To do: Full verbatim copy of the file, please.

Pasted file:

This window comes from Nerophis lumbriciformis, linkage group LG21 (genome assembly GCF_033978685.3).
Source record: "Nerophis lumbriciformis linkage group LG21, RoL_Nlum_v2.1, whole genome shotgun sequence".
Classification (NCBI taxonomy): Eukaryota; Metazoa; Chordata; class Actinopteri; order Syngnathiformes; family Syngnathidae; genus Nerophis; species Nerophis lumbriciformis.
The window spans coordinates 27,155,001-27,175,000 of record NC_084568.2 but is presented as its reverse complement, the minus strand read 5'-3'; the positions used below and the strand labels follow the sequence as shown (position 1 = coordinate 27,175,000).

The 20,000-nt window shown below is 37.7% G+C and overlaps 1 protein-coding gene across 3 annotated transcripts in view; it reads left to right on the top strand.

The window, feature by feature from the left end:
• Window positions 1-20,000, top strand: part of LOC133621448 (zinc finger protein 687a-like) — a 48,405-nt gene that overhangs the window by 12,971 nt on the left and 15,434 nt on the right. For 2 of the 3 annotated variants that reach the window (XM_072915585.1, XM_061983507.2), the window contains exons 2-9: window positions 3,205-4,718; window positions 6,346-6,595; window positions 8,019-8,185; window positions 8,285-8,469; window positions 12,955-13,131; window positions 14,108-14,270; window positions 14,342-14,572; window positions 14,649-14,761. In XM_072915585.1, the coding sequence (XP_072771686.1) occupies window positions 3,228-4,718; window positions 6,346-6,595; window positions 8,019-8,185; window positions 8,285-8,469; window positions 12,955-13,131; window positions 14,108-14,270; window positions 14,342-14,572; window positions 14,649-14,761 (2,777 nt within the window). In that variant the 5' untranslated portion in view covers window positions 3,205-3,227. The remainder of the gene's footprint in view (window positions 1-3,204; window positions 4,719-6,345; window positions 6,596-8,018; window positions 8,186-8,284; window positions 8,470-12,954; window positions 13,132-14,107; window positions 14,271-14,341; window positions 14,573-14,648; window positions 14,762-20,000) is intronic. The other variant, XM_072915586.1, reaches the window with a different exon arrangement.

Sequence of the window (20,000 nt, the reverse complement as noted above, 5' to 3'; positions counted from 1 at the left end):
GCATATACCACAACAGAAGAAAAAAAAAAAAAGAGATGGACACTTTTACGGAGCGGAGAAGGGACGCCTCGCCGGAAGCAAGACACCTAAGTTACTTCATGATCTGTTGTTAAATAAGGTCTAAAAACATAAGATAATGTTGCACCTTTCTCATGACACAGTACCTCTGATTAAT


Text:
This window comes from Nerophis lumbriciformis, linkage group LG21 (genome assembly GCF_033978685.3).
Source record: "Nerophis lumbriciformis linkage group LG21, RoL_Nlum_v2.1, whole genome shotgun sequence".
Classification (NCBI taxonomy): Eukaryota; Metazoa; Chordata; class Actinopteri; order Syngnathiformes; family Syngnathidae; genus Nerophis; species Nerophis lumbriciformis.
The window spans coordinates 27,155,001-27,175,000 of record NC_084568.2 but is presented as its reverse complement, the minus strand read 5'-3'; the positions used below and the strand labels follow the sequence as shown (position 1 = coordinate 27,175,000).

The 20,000-nt window shown below is 37.7% G+C and overlaps 1 protein-coding gene across 3 annotated transcripts in view; it reads left to right on the top strand.

The window, feature by feature from the left end:
• Window positions 1-20,000, top strand: part of LOC133621448 (zinc finger protein 687a-like) — a 48,405-nt gene that overhangs the window by 12,971 nt on the left and 15,434 nt on the right. For 2 of the 3 annotated variants that reach the window (XM_072915585.1, XM_061983507.2), the window contains exons 2-9: window positions 3,205-4,718; window positions 6,346-6,595; window positions 8,019-8,185; window positions 8,285-8,469; window positions 12,955-13,131; window positions 14,108-14,270; window positions 14,342-14,572; window positions 14,649-14,761. In XM_072915585.1, the coding sequence (XP_072771686.1) occupies window positions 3,228-4,718; window positions 6,346-6,595; window positions 8,019-8,185; window positions 8,285-8,469; window positions 12,955-13,131; window positions 14,108-14,270; window positions 14,342-14,572; window positions 14,649-14,761 (2,777 nt within the window). In that variant the 5' untranslated portion in view covers window positions 3,205-3,227. The remainder of the gene's footprint in view (window positions 1-3,204; window positions 4,719-6,345; window positions 6,596-8,018; window positions 8,186-8,284; window positions 8,470-12,954; window positions 13,132-14,107; window positions 14,271-14,341; window positions 14,573-14,648; window positions 14,762-20,000) is intronic. The other variant, XM_072915586.1, reaches the window with a different exon arrangement.

Sequence of the window (20,000 nt, the reverse complement as noted above, 5' to 3'; positions counted from 1 at the left end):
GCATATACCACAACAGAAGAAAAAAAAAAAAAGAGATGGACACTTTTACGGAGCGGAGAAGGGACGCCTCGCCGGAAGCAAGACACCTAAGTTACTTCATGATCTGTTGTTAAATAAGGTCTAAAAACATAAGATAATGTTGCACCTTTCTCATGACACAGTACCTCTGATTAAT